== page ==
The battery cells are now connected to each other at two points to reduce internal resistance in the battery pack. The computer can use the generating force from all three MG units to recharge the batteries and is programmed to keep them between 80% and 40% charge. As the Toyota specialist says, this makes for a "happy battery".
It's not a Duracell battery, Gary. It's designed and implemented with long life in mind.
#563 of 669 Re: 400,000 km and no hybrid system failures [gagrice]
Jul 18, 2007 (5:16 am)
gary says, "I doubt it is as comfortable with the leg room of a Town Car."
Well, you are in a short cab ride. You are not there to take a nap and relax and see how far you can stretch your legs.
No one I have heard about who owns or has ridden in a Prius thinks the rear leg room is inadequate for a normal-sized person not taking a nap.
#564 of 669 Re: 400,000 km and no hybrid system failures [larsb]
Jul 18, 2007 (5:35 am)
I will check it out for myself. I have not found a mid sized car I would want to go far in. I would not ask someone else to do that either. You pay more for a Limo, you should pay less for a mid size cab. Why would they not want to pass the savings on to their customers?
#565 of 669 Re: 400,000 km and no hybrid system failures [gagrice]
Jul 18, 2007 (6:25 am)
Gary, do you know of any normal sized, normal budget (middle class or below) person who rents a Limo because the legroom is too small in a Town Car?
People don't rent a Limo for legroom. Normal (i.e. not NBA players) people rent a Limo for a lot of reasons, but legroom is not one of them.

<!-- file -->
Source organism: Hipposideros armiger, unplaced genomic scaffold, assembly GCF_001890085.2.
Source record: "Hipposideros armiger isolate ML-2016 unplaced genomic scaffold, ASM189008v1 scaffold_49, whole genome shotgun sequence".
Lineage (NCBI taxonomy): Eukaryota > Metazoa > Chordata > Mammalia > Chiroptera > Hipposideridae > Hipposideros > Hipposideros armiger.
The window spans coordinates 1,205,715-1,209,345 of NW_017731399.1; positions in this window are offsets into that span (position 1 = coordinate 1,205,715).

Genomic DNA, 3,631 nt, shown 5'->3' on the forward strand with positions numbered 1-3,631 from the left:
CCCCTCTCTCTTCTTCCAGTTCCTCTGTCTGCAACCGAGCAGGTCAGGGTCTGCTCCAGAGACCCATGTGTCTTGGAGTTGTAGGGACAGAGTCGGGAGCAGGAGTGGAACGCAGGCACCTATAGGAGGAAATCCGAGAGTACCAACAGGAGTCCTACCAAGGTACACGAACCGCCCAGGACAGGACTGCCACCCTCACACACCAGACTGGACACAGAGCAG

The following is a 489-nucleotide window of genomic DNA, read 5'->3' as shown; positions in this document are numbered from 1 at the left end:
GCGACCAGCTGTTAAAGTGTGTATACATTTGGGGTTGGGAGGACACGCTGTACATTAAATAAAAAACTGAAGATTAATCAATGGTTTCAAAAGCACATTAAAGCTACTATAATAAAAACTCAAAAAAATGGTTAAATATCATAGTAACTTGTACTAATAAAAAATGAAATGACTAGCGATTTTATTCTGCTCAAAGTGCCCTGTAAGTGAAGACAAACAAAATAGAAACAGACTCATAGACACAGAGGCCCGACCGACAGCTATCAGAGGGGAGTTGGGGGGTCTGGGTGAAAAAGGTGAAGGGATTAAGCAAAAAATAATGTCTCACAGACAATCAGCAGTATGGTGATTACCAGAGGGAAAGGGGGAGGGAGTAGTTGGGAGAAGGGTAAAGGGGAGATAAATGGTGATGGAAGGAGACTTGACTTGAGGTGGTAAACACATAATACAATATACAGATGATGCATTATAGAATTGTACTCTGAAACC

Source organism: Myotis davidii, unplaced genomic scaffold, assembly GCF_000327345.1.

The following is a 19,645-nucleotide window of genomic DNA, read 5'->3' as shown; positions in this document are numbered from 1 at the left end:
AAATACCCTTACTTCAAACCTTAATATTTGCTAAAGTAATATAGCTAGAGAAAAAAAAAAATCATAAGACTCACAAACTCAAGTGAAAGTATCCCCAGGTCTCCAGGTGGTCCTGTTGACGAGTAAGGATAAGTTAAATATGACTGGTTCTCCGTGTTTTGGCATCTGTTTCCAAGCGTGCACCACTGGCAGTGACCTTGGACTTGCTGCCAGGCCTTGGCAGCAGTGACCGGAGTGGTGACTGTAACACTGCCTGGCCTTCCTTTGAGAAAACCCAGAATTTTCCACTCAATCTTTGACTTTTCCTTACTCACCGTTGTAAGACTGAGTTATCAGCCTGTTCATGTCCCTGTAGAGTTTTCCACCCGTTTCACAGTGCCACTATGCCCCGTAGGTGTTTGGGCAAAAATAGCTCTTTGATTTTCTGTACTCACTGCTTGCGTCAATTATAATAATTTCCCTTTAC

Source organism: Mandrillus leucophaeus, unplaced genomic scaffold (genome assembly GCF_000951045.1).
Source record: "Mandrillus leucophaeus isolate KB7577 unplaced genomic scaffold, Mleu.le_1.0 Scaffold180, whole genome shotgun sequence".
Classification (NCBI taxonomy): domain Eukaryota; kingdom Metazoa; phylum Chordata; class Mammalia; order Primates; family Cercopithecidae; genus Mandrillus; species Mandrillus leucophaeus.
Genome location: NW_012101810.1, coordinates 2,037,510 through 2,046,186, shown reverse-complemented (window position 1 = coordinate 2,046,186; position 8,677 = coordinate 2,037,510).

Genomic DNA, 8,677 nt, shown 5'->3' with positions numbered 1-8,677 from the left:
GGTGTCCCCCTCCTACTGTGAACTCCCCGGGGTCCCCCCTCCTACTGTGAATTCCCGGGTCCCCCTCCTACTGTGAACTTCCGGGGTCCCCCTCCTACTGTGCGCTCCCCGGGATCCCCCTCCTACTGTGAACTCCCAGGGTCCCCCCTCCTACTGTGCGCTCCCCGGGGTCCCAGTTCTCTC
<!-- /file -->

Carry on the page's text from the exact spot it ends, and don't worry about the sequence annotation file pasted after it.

You are not renting a cab for the voluminous room inside. You are renting it to carry your stuff and you from point A to point B as quickly as possible. I've been in countries where all the cabs are small cars. The people there aren't clamoring for Town Cars.
There are hundreds if not thousands of hybrid cabs in the world in use right now. If they were inadequate, we would be seeing stories about cab companies reducing their hybrid fleet and going back to big ole gas guzzlers.
Have you seen any of those stories? No, I have not either. So it's not happening.
#566 of 669 Re: 400,000 km and no hybrid system failures [larsb]
Jul 18, 2007 (2:41 pm)
I'm not sure of your point. Hybrid cabs are very rare. The only place I have seen the Prius used as a cab is in Victoria BC. There the trips are blocks long. Not 25 miles as mine from the airport to home. I always negotiate the price prior to setting foot in the cab. I don't like to be taken the long way home by a crooked cabby. By the same token I pick a cab that is big enough for my luggage and passengers. 99% of the cabs in San Diego are full sized cars or vans. The price I pay I expect comfort. It is usually $50 one way to my home. I would refuse to ride in a cab that my knees are against the back of the front seat. I don't care how much the cabby saved a year by owning a little hybrid.
If I was not so tight I could get a Limo for $75.
#567 of 669 Re: 400,000 km and no hybrid system failures [gagrice]
Jul 18, 2007 (2:57 pm)
My points are:
1. Hybrid cabs are in use in a LOT of cities. The list includes at minimum Boston, San Fran, Chicago, New York, San Antonio, and as you mentioned Victoria BC.
2. No one is complaining (either cab riders or cab drivers or cab companies) that hybrid cabs are too small.
#568 of 669 Re: 400,000 km and no hybrid system failures [larsb]
Jul 18, 2007 (3:17 pm)
From me a cabby with a Prius gets 25 bucks not a penny more. They can take or leave it.